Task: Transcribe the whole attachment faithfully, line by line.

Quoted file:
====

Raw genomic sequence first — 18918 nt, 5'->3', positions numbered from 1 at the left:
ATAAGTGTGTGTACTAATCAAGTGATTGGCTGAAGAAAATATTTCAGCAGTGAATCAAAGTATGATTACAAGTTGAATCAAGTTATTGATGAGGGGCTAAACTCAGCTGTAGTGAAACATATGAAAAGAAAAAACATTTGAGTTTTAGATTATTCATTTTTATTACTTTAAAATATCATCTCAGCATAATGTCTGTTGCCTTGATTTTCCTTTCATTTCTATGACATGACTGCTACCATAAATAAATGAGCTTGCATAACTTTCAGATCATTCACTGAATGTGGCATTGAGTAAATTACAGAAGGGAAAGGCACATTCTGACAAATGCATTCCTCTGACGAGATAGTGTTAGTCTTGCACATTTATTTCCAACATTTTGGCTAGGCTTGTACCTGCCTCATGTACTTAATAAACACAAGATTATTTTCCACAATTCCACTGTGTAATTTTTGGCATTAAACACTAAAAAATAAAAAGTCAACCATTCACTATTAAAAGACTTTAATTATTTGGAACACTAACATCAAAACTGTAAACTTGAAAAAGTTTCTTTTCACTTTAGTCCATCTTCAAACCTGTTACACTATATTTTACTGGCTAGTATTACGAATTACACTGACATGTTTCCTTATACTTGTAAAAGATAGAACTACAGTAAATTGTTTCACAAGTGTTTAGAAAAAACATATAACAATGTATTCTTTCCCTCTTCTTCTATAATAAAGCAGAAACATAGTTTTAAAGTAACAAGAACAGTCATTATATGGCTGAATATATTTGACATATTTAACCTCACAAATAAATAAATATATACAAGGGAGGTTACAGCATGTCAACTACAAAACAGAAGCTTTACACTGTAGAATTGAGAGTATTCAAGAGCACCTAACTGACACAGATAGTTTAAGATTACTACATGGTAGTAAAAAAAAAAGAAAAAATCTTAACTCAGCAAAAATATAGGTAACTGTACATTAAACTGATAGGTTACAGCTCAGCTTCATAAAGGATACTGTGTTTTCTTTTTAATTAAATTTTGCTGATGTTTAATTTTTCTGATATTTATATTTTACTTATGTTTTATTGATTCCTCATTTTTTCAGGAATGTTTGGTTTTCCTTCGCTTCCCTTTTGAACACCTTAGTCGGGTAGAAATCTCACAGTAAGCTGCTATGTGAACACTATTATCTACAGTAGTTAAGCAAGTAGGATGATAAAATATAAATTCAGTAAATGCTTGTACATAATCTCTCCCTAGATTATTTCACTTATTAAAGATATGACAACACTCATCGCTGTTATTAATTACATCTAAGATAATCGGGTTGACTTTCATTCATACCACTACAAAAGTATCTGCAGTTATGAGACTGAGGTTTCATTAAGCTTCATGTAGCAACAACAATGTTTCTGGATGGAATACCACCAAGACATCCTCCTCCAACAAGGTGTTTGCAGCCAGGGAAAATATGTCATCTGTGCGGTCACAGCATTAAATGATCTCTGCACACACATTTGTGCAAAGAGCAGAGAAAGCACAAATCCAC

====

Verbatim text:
Raw genomic sequence first — 18918 nt, 5'->3', positions numbered from 1 at the left:
ATAAGTGTGTGTACTAATCAAGTGATTGGCTGAAGAAAATATTTCAGCAGTGAATCAAAGTATGATTACAAGTTGAATCAAGTTATTGATGAGGGGCTAAACTCAGCTGTAGTGAAACATATGAAAAGAAAAAACATTTGAGTTTTAGATTATTCATTTTTATTACTTTAAAATATCATCTCAGCATAATGTCTGTTGCCTTGATTTTCCTTTCATTTCTATGACATGACTGCTACCATAAATAAATGAGCTTGCATAACTTTCAGATCATTCACTGAATGTGGCATTGAGTAAATTACAGAAGGGAAAGGCACATTCTGACAAATGCATTCCTCTGACGAGATAGTGTTAGTCTTGCACATTTATTTCCAACATTTTGGCTAGGCTTGTACCTGCCTCATGTACTTAATAAACACAAGATTATTTTCCACAATTCCACTGTGTAATTTTTGGCATTAAACACTAAAAAATAAAAAGTCAACCATTCACTATTAAAAGACTTTAATTATTTGGAACACTAACATCAAAACTGTAAACTTGAAAAAGTTTCTTTTCACTTTAGTCCATCTTCAAACCTGTTACACTATATTTTACTGGCTAGTATTACGAATTACACTGACATGTTTCCTTATACTTGTAAAAGATAGAACTACAGTAAATTGTTTCACAAGTGTTTAGAAAAAACATATAACAATGTATTCTTTCCCTCTTCTTCTATAATAAAGCAGAAACATAGTTTTAAAGTAACAAGAACAGTCATTATATGGCTGAATATATTTGACATATTTAACCTCACAAATAAATAAATATATACAAGGGAGGTTACAGCATGTCAACTACAAAACAGAAGCTTTACACTGTAGAATTGAGAGTATTCAAGAGCACCTAACTGACACAGATAGTTTAAGATTACTACATGGTAGTAAAAAAAAAAGAAAAAATCTTAACTCAGCAAAAATATAGGTAACTGTACATTAAACTGATAGGTTACAGCTCAGCTTCATAAAGGATACTGTGTTTTCTTTTTAATTAAATTTTGCTGATGTTTAATTTTTCTGATATTTATATTTTACTTATGTTTTATTGATTCCTCATTTTTTCAGGAATGTTTGGTTTTCCTTCGCTTCCCTTTTGAACACCTTAGTCGGGTAGAAATCTCACAGTAAGCTGCTATGTGAACACTATTATCTACAGTAGTTAAGCAAGTAGGATGATAAAATATAAATTCAGTAAATGCTTGTACATAATCTCTCCCTAGATTATTTCACTTATTAAAGATATGACAACACTCATCGCTGTTATTAATTACATCTAAGATAATCGGGTTGACTTTCATTCATACCACTACAAAAGTATCTGCAGTTATGAGACTGAGGTTTCATTAAGCTTCATGTAGCAACAACAATGTTTCTGGATGGAATACCACCAAGACATCCTCCTCCAACAAGGTGTTTGCAGCCAGGGAAAATATGTCATCTGTGCGGTCACAGCATTAAATGATCTCTGCACACACATTTGTGCAAAGAGCAGAGAAAGCACAAATCCAC